Google looks set to strip a number of Indie artists from its Youtube video streaming site due to contract disputes, with the upcoming launch of its paid for, music subscription service. This will see artists like Adele and Radiohead, blocked on the site “in a matter of days,” if the search giant is unable to negotiate terms with the labels that represent them.
However it’s telling that even though dropping off of the video sharing site would be catastrophic for the promotion of certain artists and their music, the indie labels are still choosing to hold out for a better deal. They feel bullied by Google, which many are claiming has offered them unfavourable contracts.
Alison Wenham, of the Worldwide Independent Network which represents independent music, said (via BBC) that Youtube was making a “grave error,” and that without the support of indie music, it could ultimately fail to create a music service that appeals to a broad enough market to succeed.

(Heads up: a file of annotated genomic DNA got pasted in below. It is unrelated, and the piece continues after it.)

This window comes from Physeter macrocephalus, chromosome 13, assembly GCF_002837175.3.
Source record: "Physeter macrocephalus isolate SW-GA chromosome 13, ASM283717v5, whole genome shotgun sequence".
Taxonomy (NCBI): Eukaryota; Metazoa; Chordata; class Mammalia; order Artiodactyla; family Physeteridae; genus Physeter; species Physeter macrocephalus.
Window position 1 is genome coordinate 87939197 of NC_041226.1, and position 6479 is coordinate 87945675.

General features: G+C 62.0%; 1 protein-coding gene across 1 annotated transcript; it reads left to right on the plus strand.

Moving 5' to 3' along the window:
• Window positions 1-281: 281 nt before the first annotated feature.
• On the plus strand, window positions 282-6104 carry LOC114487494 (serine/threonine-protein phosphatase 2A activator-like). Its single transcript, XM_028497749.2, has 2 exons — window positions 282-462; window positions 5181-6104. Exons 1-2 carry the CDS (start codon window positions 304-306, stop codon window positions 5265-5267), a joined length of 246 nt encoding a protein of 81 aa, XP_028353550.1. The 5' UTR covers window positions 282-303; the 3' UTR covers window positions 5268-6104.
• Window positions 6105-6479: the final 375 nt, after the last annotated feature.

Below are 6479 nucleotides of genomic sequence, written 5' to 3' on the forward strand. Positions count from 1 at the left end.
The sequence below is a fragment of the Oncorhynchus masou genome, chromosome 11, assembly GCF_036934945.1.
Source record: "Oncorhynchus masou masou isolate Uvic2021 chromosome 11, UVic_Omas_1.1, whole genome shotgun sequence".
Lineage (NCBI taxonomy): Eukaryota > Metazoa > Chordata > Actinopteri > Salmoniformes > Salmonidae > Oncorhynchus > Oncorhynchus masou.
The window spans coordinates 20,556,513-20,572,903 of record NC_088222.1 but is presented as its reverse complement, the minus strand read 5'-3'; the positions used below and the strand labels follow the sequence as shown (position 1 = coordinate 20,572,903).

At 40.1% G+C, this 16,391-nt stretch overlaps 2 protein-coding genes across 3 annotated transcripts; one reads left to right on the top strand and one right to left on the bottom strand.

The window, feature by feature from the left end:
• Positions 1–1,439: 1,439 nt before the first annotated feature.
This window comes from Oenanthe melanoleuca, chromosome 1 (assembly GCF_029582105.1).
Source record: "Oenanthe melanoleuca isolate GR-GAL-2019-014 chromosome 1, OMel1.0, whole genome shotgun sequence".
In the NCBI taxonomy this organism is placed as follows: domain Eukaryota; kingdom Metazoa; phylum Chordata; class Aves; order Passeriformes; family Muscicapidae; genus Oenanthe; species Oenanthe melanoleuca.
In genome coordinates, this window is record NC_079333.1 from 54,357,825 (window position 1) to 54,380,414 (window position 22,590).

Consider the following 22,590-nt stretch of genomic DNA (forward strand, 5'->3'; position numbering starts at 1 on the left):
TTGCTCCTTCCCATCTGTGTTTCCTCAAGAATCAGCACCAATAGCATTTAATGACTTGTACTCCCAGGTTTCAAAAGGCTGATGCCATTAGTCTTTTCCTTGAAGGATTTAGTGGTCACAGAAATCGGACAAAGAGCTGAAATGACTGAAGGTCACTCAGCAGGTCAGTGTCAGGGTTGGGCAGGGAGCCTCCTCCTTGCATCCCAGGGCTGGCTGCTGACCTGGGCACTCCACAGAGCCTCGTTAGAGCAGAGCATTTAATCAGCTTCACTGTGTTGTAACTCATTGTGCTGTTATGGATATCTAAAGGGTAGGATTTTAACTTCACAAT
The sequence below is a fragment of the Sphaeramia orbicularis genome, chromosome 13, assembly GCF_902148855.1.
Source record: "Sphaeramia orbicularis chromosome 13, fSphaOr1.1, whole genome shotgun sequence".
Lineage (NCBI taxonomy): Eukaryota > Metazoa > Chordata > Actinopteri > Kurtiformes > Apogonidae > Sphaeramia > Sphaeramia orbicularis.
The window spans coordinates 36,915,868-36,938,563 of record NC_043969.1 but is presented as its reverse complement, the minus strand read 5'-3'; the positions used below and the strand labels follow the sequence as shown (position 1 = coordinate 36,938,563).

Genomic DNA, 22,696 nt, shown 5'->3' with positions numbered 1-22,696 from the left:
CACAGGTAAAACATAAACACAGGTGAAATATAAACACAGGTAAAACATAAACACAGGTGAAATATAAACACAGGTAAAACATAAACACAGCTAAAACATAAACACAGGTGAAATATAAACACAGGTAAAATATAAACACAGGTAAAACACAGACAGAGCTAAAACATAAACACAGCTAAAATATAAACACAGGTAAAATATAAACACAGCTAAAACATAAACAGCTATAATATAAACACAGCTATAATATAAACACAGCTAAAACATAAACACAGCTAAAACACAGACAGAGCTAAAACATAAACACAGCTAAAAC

Even the BPI, more of a proponent of big labels than indie artists when it comes to piracy, weighed in saying that Google shouldn’t try and “ostracise” certain independents artists.
Speaking of large labels, Google has successfully struck deals with Universal, Warner and Sony, so clearly the search giant isn’t being unfavourable across the board, only when it comes to independent music labels.
Youtube itself though just sees its new subscription system as a way for artists to make more money. In a statement it even seemed to suggest indie musicians were being ungrateful for the money it had already made them:
“We’re adding subscription-based features for music on YouTube with this in mind – to bring our music partners new revenue streams in addition to the hundreds of millions of dollars YouTube already generates for them each year,” a spokesman said.
Songs blocked from Youtube’s new service, will still be able to be found on the video sharing site via Vevo channels.
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KitGuru Says: This does seem like strong arming on Google’s part. To threaten to block videos and only give them a few days to figure a way around it just doesn’t seem fair.